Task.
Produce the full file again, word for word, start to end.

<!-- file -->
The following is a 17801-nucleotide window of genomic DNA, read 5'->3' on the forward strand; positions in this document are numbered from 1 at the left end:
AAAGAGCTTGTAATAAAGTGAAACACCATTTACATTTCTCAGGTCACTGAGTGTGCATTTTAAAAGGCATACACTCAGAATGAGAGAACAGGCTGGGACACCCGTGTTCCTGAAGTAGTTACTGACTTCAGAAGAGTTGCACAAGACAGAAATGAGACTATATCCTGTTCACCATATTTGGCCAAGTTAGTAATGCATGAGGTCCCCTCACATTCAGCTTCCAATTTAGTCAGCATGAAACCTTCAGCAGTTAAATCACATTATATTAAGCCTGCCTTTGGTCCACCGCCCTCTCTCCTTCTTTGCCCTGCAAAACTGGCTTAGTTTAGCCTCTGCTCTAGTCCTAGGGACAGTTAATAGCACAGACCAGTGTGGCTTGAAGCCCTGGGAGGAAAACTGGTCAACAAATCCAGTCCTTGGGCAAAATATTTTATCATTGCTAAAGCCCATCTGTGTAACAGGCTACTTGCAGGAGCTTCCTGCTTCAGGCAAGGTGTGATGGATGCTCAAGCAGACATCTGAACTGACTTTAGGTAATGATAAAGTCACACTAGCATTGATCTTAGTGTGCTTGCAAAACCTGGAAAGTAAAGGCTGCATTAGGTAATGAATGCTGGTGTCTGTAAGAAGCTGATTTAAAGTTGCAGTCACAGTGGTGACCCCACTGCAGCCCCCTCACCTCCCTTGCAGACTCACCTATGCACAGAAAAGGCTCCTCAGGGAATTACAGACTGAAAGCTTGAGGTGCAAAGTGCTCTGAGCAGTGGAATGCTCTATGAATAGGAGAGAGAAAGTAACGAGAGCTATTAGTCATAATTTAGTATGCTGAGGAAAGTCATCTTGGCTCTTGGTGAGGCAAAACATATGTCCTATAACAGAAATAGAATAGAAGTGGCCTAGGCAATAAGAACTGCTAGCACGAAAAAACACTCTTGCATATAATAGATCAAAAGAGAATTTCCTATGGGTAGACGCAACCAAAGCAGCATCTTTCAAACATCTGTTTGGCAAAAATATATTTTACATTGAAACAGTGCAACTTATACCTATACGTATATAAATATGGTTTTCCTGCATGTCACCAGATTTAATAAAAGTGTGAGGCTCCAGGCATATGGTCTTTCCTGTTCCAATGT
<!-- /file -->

The following is a 17801-nucleotide window of genomic DNA, read 5'->3' on the forward strand; positions in this document are numbered from 1 at the left end:
AAAGAGCTTGTAATAAAGTGAAACACCATTTACATTTCTCAGGTCACTGAGTGTGCATTTTAAAAGGCATACACTCAGAATGAGAGAACAGGCTGGGACACCCGTGTTCCTGAAGTAGTTACTGACTTCAGAAGAGTTGCACAAGACAGAAATGAGACTATATCCTGTTCACCATATTTGGCCAAGTTAGTAATGCATGAGGTCCCCTCACATTCAGCTTCCAATTTAGTCAGCATGAAACCTTCAGCAGTTAAATCACATTATATTAAGCCTGCCTTTGGTCCACCGCCCTCTCTCCTTCTTTGCCCTGCAAAACTGGCTTAGTTTAGCCTCTGCTCTAGTCCTAGGGACAGTTAATAGCACAGACCAGTGTGGCTTGAAGCCCTGGGAGGAAAACTGGTCAACAAATCCAGTCCTTGGGCAAAATATTTTATCATTGCTAAAGCCCATCTGTGTAACAGGCTACTTGCAGGAGCTTCCTGCTTCAGGCAAGGTGTGATGGATGCTCAAGCAGACATCTGAACTGACTTTAGGTAATGATAAAGTCACACTAGCATTGATCTTAGTGTGCTTGCAAAACCTGGAAAGTAAAGGCTGCATTAGGTAATGAATGCTGGTGTCTGTAAGAAGCTGATTTAAAGTTGCAGTCACAGTGGTGACCCCACTGCAGCCCCCTCACCTCCCTTGCAGACTCACCTATGCACAGAAAAGGCTCCTCAGGGAATTACAGACTGAAAGCTTGAGGTGCAAAGTGCTCTGAGCAGTGGAATGCTCTATGAATAGGAGAGAGAAAGTAACGAGAGCTATTAGTCATAATTTAGTATGCTGAGGAAAGTCATCTTGGCTCTTGGTGAGGCAAAACATATGTCCTATAACAGAAATAGAATAGAAGTGGCCTAGGCAATAAGAACTGCTAGCACGAAAAAACACTCTTGCATATAATAGATCAAAAGAGAATTTCCTATGGGTAGACGCAACCAAAGCAGCATCTTTCAAACATCTGTTTGGCAAAAATATATTTTACATTGAAACAGTGCAACTTATACCTATACGTATATAAATATGGTTTTCCTGCATGTCACCAGATTTAATAAAAGTGTGAGGCTCCAGGCATATGGTCTTTCCTGTTCCAATGT